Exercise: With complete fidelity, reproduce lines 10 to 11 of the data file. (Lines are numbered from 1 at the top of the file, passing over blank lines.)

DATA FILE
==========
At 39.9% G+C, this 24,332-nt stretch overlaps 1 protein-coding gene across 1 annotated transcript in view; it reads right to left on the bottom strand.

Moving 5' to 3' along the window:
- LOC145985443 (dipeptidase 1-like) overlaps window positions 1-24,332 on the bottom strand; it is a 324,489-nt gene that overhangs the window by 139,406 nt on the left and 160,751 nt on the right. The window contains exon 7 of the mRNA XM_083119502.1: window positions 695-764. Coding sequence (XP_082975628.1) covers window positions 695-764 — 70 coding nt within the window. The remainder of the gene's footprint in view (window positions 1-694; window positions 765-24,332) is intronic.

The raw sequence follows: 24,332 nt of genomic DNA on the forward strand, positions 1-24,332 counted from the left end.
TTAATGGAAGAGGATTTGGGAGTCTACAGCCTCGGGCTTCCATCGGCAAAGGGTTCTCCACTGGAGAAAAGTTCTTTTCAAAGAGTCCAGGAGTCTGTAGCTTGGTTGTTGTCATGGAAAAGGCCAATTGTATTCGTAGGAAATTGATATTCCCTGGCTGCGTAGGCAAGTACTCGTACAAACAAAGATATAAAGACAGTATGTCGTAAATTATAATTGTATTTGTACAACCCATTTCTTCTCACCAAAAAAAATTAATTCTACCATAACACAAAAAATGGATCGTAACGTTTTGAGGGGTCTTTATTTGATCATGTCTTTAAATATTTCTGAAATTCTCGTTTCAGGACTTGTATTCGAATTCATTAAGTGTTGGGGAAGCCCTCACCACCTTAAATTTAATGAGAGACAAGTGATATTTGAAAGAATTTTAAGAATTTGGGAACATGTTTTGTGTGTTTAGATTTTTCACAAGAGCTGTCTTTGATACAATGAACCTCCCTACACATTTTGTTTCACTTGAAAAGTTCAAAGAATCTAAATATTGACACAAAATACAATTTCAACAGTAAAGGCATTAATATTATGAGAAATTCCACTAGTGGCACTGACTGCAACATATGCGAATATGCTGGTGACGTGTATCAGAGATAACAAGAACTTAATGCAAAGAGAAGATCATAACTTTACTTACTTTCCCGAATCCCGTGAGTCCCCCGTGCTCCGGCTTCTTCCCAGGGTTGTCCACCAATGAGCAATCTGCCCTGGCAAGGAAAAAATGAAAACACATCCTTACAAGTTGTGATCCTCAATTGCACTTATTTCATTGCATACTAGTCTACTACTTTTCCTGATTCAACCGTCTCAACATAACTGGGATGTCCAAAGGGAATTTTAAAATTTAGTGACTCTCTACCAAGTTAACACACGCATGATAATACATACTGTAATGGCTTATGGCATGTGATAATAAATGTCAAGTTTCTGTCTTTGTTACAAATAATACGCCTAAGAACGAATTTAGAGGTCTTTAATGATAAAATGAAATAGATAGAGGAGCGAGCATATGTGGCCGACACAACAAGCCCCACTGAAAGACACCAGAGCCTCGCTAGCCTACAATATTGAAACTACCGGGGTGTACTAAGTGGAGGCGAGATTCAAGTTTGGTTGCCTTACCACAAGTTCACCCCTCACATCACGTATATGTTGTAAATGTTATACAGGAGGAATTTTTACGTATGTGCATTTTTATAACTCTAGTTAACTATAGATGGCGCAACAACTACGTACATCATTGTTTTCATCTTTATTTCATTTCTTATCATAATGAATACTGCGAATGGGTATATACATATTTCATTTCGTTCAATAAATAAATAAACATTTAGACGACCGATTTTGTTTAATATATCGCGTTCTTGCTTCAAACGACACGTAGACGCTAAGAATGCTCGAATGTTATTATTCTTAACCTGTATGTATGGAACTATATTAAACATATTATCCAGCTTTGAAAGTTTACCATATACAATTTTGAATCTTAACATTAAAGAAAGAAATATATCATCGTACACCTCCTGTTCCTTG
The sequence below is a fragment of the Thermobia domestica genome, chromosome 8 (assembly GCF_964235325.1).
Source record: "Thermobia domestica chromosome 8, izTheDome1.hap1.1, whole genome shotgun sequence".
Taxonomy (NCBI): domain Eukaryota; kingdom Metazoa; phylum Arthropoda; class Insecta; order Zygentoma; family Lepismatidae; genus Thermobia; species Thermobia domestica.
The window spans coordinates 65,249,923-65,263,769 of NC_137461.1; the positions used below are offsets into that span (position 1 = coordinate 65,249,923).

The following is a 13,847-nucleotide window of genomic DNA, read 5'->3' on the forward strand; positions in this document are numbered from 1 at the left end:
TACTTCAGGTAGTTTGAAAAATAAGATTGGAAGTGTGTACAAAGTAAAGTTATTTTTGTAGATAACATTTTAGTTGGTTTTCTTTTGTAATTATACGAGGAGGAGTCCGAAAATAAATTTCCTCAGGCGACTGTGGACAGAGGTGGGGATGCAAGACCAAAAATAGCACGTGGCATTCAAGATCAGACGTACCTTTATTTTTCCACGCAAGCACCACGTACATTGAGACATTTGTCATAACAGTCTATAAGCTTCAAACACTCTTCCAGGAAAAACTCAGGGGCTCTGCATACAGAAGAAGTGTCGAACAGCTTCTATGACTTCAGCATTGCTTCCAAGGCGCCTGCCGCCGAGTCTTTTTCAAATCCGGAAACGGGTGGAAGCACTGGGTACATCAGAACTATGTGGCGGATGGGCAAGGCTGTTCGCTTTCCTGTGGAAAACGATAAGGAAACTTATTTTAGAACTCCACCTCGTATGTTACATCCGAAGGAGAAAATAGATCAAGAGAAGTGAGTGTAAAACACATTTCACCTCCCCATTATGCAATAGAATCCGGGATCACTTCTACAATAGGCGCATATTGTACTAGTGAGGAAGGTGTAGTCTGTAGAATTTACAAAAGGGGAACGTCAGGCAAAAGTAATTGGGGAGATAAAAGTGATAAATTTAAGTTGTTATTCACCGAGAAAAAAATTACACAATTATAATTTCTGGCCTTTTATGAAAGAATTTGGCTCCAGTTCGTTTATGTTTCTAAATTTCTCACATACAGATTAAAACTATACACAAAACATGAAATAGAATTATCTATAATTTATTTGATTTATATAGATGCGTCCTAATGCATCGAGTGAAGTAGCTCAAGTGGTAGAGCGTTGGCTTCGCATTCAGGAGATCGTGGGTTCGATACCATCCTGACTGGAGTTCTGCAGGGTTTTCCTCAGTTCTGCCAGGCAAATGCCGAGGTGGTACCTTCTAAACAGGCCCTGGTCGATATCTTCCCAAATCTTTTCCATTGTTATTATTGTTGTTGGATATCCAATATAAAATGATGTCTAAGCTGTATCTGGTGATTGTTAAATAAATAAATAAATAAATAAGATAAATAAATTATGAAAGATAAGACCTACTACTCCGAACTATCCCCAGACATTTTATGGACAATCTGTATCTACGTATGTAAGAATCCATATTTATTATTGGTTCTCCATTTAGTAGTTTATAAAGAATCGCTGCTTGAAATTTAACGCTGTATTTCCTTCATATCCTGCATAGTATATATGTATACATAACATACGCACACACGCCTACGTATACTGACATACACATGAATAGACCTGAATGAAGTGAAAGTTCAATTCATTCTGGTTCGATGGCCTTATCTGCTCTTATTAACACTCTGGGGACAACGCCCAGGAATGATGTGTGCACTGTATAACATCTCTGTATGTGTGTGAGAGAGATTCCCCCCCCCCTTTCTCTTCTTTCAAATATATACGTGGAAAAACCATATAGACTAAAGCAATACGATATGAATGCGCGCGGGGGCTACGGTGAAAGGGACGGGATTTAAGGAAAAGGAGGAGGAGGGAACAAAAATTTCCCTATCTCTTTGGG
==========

The following is a 13,847-nucleotide window of genomic DNA, read 5'->3' on the forward strand; positions in this document are numbered from 1 at the left end:
TACTTCAGGTAGTTTGAAAAATAAGATTGGAAGTGTGTACAAAGTAAAGTTATTTTTGTAGATAACATTTTAGTTGGTTTTCTTTTGTAATTATACGAGGAGGAGTCCGAAAATAAATTTCCTCAGGCGACTGTGGACAGAGGTGGGGATGCAAGACCAAAAATAGCACGTGGCATTCAAGATCAGACGTACCTTTATTTTTCCACGCAAGCACCACGTACATTGAGACATTTGTCATAACAGTCTATAAGCTTCAAACACTCTTCCAGGAAAAACTCAGGGGCTCTGCATACAGAAGAAGTGTCGAACAGCTTCTATGACTTCAGCATTGCTTCCAAGGCGCCTGCCGCCGAGTCTTTTTCAAATCCGGAAACGGGTGGAAGCACTGGGTACATCAGAACTATGTGGCGGATGGGCAAGGCTGTTCGCTTTCCTGTGGAAAACGATAAGGAAACTTATTTTAGAACTCCACCTCGTATGTTACATCCGAAGGAGAAAATAGATCAAGAGAAGTGAGTGTAAAACACATTTCACCTCCCCATTATGCAATAGAATCCGGGATCACTTCTACAATAGGCGCATATTGTACTAGTGAGGAAGGTGTAGTCTGTAGAATTTACAAAAGGGGAACGTCAGGCAAAAGTAATTGGGGAGATAAAAGTGATAAATTTAAGTTGTTATTCACCGAGAAAAAAATTACACAATTATAATTTCTGGCCTTTTATGAAAGAATTTGGCTCCAGTTCGTTTATGTTTCTAAATTTCTCACATACAGATTAAAACTATACACAAAACATGAAATAGAATTATCTATAATTTATTTGATTTATATAGATGCGTCCTAATGCATCGAGTGAAGTAGCTCAAGTGGTAGAGCGTTGGCTTCGCATTCAGGAGATCGTGGGTTCGATACCATCCTGACTGGAGTTCTGCAGGGTTTTCCTCAGTTCTGCCAGGCAAATGCCGAGGTGGTACCTTCTAAACAGGCCCTGGTCGATATCTTCCCAAATCTTTTCCATTGTTATTATTGTTGTTGGATATCCAATATAAAATGATGTCTAAGCTGTATCTGGTGATTGTTAAATAAATAAATAAATAAATAAGATAAATAAATTATGAAAGATAAGACCTACTACTCCGAACTATCCCCAGACATTTTATGGACAATCTGTATCTACGTATGTAAGAATCCATATTTATTATTGGTTCTCCATTTAGTAGTTTATAAAGAATCGCTGCTTGAAATTTAACGCTGTATTTCCTTCATATCCTGCATAGTATATATGTATACATAACATACGCACACACGCCTACGTATACTGACATACACATGAATAGACCTGAATGAAGTGAAAGTTCAATTCATTCTGGTTCGATGGCCTTATCTGCTCTTATTAACACTCTGGGGACAACGCCCAGGAATGATGTGTGCACTGTATAACATCTCTGTATGTGTGTGAGAGAGATTCCCCCCCCCCTTTCTCTTCTTTCAAATATATACGTGGAAAAACCATATAGACTAAAGCAATACGATATGAATGCGCGCGGGGGCTACGGTGAAAGGGACGGGATTTAAGGAAAAGGAGGAGGAGGGAACAAAAATTTCCCTATCTCTTTGGG